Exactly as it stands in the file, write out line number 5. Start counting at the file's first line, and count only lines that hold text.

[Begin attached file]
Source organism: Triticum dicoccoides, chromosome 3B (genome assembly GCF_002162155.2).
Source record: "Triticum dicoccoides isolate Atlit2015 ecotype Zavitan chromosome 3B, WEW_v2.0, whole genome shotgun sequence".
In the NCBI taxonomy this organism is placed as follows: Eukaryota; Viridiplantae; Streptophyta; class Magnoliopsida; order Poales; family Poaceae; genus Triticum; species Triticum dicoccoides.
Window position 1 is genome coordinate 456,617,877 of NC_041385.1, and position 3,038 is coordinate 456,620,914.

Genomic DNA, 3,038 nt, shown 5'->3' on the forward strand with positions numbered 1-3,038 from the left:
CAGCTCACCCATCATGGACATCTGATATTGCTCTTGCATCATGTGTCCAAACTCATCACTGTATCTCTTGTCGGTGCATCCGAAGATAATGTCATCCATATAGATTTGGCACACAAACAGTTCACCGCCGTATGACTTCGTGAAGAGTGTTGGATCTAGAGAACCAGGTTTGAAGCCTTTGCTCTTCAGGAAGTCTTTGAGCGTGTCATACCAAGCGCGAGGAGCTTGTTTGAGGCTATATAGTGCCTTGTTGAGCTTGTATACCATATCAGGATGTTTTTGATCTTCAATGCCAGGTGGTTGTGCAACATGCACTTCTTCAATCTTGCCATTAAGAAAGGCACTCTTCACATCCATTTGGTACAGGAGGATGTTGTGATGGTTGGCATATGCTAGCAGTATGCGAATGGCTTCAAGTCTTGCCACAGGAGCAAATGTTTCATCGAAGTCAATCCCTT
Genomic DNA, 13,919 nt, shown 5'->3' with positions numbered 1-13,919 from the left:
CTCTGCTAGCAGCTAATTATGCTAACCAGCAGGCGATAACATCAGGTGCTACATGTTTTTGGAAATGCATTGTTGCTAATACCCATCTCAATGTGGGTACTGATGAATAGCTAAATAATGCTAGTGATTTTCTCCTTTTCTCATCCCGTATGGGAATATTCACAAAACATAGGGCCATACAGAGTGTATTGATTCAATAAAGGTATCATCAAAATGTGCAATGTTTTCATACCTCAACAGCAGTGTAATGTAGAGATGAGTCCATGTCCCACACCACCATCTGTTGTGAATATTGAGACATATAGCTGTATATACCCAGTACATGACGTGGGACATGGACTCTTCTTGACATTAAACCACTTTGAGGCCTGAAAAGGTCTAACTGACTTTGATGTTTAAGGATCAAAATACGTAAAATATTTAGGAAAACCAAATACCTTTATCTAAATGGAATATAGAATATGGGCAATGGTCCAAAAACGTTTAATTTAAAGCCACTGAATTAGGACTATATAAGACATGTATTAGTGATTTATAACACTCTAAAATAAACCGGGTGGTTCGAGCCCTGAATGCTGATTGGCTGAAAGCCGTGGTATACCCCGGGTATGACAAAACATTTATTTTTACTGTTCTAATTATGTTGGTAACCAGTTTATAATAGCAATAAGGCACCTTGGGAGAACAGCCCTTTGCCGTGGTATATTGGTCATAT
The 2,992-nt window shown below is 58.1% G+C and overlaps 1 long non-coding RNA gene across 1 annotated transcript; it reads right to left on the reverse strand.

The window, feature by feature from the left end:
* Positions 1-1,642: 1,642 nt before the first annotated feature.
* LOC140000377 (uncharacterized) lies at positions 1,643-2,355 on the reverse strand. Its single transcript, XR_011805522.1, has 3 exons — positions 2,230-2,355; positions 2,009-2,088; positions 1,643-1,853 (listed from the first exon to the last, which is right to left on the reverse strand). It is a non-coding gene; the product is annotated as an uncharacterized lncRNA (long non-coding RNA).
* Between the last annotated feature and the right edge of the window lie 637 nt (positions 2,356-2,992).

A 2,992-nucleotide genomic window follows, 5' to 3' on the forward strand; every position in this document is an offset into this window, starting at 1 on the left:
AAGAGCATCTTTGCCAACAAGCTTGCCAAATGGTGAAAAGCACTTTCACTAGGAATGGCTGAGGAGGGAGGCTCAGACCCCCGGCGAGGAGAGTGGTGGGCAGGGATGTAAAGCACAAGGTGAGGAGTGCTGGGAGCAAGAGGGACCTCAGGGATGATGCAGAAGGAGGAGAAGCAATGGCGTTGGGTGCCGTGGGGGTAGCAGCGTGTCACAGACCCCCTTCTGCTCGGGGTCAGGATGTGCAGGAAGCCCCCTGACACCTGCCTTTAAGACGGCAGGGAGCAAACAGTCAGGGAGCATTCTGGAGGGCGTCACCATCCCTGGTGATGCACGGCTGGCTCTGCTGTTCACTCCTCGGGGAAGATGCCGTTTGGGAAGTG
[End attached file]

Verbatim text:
Genomic DNA, 3,038 nt, shown 5'->3' on the forward strand with positions numbered 1-3,038 from the left: